CVODE_BDF using order of magnitude fewer function evals than Julia solvers

Recently ported a Matlab implementation over to Julia. My RHS function evaluates faster in Julia, which is good, but the vast majority of Julia solvers seem to require far more function evaluations. CVODE_BDF outperforms ode15s, but QNDF and others all require an order of magnitude more function evals, which I found surprising?

My problem is of the form

A inv(B) C dX = K

where matrices A, B, C and RHS K are all functions of state X. I solve this using

dX = (A * (B \ C)) \ K

which is passed to the solver. It’s quite a costly RHS function.

Function evals:
Matlab ode15s: 408
ddebdf (fortran solver in julia): 1383
QNDF: 5604
RadauIIA5 (best native Julia solver): 2547

I have also tried with some other solvers:


My question might be a bit too vague, I guess I was just surprised that the older solvers that are not as feature rich (CVODE_BDF) seem to be more efficienct for my system than any of the newer solvers? Should I not worry about it and just go ahead and use CVODE_BDF? Or is there something else going on, and maybe I should place more trust into the Julia solvers despite them being less efficienct?

I was doubly surprised since QNDF is supposed to be quite similar to ode15s, but they seem to be handling my system very differently given the number of function evals. (I have checked matlab and julia functions agree, and solvers converge when using small tolerances).

How many jacobians are used? For big problems, the jacobians often matter at least as much as the function calls. Also, have you checked that the error being achieved is the same? I.e. when you say reltol=1e-5 the accuracy won’t be the same for all the solvers.

Comparing CVODE_BDF and QNDF with abstol=1e-6, reltol=1e-3 to QNDF with abstol=1e-12, reltol=1e-8, they both appear to be similar in accuracy. Maximum difference from low tolerance solution both around 1e-5. (Feel free to correct me if this is not a good way of measuring accuracy)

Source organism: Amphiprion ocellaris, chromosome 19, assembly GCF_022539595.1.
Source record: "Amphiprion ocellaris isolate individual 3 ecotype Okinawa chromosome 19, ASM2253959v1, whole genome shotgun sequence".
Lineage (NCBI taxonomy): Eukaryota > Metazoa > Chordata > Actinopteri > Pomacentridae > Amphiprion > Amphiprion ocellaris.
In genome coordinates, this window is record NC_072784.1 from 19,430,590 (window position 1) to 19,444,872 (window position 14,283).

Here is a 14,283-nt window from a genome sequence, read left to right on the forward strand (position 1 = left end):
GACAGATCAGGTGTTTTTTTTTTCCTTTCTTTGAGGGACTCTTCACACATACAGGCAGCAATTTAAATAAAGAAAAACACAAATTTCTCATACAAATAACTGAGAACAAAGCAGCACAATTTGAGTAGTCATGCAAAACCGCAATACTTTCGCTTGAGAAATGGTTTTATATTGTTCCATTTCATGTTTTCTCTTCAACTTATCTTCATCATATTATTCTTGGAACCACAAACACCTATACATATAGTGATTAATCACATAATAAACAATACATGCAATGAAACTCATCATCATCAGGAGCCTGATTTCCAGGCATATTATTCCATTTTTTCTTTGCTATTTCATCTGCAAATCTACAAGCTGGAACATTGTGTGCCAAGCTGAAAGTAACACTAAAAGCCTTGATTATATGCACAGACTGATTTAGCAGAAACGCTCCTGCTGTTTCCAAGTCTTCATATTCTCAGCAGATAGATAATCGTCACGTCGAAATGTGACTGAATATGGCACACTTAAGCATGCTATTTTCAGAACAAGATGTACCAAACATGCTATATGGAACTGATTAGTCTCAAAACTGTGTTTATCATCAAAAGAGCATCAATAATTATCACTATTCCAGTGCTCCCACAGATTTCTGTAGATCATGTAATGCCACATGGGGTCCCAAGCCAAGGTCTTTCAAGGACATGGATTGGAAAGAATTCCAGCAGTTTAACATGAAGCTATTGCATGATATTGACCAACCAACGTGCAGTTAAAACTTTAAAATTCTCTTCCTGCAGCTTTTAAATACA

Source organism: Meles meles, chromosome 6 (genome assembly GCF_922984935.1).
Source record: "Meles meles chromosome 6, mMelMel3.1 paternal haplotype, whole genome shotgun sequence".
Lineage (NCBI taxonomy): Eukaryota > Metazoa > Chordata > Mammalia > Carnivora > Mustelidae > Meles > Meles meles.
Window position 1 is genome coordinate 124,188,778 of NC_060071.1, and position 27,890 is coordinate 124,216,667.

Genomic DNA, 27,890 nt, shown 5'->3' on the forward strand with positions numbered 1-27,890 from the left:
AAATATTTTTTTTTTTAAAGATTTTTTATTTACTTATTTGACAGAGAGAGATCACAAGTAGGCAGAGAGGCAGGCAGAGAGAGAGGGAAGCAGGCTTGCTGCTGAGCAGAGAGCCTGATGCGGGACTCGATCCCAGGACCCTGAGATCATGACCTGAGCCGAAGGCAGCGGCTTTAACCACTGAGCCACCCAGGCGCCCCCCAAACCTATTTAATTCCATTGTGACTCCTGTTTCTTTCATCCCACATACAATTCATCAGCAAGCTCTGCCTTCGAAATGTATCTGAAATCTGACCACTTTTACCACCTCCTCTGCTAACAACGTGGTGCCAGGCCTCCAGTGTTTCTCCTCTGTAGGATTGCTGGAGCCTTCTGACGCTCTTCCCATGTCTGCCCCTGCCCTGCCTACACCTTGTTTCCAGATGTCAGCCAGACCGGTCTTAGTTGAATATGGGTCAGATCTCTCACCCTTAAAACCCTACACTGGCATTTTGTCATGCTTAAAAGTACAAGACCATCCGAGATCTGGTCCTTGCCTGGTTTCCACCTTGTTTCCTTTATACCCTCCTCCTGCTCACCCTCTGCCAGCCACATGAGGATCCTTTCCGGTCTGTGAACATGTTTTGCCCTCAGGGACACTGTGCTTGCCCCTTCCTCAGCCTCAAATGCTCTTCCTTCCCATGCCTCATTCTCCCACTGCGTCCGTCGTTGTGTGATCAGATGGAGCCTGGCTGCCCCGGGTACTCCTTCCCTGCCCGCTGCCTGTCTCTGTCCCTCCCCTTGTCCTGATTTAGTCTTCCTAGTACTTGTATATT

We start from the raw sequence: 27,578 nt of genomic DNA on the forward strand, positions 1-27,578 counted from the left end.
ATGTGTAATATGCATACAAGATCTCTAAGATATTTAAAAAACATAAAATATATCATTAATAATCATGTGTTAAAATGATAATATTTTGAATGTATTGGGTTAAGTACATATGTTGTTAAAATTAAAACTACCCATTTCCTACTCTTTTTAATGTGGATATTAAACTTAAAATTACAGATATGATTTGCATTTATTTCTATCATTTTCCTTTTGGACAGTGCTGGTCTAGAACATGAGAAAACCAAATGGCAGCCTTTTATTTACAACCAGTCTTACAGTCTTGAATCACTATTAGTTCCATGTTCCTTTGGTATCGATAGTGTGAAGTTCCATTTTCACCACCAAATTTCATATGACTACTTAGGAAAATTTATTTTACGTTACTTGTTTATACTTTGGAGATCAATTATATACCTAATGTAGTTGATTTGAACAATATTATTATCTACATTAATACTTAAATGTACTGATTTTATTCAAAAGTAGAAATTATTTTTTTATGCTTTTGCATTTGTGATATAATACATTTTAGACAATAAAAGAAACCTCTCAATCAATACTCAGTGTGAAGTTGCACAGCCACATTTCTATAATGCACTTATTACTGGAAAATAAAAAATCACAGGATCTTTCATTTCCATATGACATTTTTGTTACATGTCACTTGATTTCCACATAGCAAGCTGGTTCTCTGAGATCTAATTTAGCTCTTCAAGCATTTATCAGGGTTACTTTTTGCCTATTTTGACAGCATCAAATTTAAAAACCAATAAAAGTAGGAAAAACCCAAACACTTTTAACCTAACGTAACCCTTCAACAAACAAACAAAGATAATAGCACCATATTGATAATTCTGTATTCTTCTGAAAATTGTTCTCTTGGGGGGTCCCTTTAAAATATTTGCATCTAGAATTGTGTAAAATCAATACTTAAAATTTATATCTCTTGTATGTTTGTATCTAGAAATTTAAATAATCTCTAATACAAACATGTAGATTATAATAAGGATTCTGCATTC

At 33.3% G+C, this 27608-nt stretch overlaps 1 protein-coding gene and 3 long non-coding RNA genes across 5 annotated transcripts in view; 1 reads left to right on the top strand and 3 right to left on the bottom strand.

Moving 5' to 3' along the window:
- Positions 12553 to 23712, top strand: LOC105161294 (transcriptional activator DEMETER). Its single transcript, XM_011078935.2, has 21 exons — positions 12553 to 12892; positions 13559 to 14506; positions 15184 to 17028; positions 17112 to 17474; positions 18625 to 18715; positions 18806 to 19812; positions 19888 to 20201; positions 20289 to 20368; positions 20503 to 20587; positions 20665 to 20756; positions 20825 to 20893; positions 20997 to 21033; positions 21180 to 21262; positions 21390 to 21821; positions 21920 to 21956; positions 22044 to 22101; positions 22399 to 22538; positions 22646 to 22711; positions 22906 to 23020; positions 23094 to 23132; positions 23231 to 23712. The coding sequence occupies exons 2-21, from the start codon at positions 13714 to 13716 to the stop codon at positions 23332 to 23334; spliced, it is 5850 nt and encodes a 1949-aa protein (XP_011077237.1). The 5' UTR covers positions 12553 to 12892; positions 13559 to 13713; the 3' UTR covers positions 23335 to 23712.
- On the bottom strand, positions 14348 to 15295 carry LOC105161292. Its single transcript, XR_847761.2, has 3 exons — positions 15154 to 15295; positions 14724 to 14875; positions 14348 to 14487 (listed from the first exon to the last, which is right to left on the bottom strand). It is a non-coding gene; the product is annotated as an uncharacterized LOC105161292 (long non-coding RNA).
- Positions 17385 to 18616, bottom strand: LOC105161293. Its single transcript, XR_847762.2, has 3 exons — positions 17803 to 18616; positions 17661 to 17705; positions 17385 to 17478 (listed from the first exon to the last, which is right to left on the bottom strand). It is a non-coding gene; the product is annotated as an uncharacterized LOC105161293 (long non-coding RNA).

Edit: and just checking with matlab ode15s, also order 1e-5 but slightly bigger error at 1.45e-5, as opposed to 1.06e-5 for QNDF and 1.27e-5 for CVODE_BDF.


(percentage errors around 5 and 6 %)

CVODE_BDF creates 3 Jacobians, QNDF creates 80.

Sorry, I feel like my problem is likely too general to really tackle, as I understand that specific solver performance is system dependent and I haven’t really given much information about my system. It’s not something easily shareable because matrices A, B, C are non-trivially calculated from the state vector X, rather than in any nice analytical form…

Solver stats if interesting:


Number of function 1 evaluations: 128
Number of function 2 evaluations: 0
Number of W matrix evaluations: 17
Number of linear solves: 0
Number of Jacobians created: 3
Number of nonlinear solver iterations: 125
Number of nonlinear solver convergence failures: 0
Number of rootfind condition calls: 0
Number of accepted steps: 106
Number of rejected steps: 0


Number of function 1 evaluations: 5604
Number of function 2 evaluations: 0
Number of W matrix evaluations: 80
Number of linear solves: 162
Number of Jacobians created: 80
Number of nonlinear solver iterations: 162
Number of nonlinear solver convergence failures: 0
Number of rootfind condition calls: 0
Number of accepted steps: 79
Number of rejected steps: 1

Can you use a work-precision diagram on the time series error? There are still some differences in the methods, such as how CVODE uses an I-controller while FBDF uses a PI-controller. This means that with the same tolerance we generally see FBDF about an order of magnitude more accurate, with that being very dependent on the ODE solver. So to turn any statement of performance it’s best to also take into account accuracy simultaneously, hence the work-precision diagrams in SciMLBenchmarks.jl: Benchmarks for Scientific Machine Learning (SciML) and Equation Solvers · The SciML Benchmarks.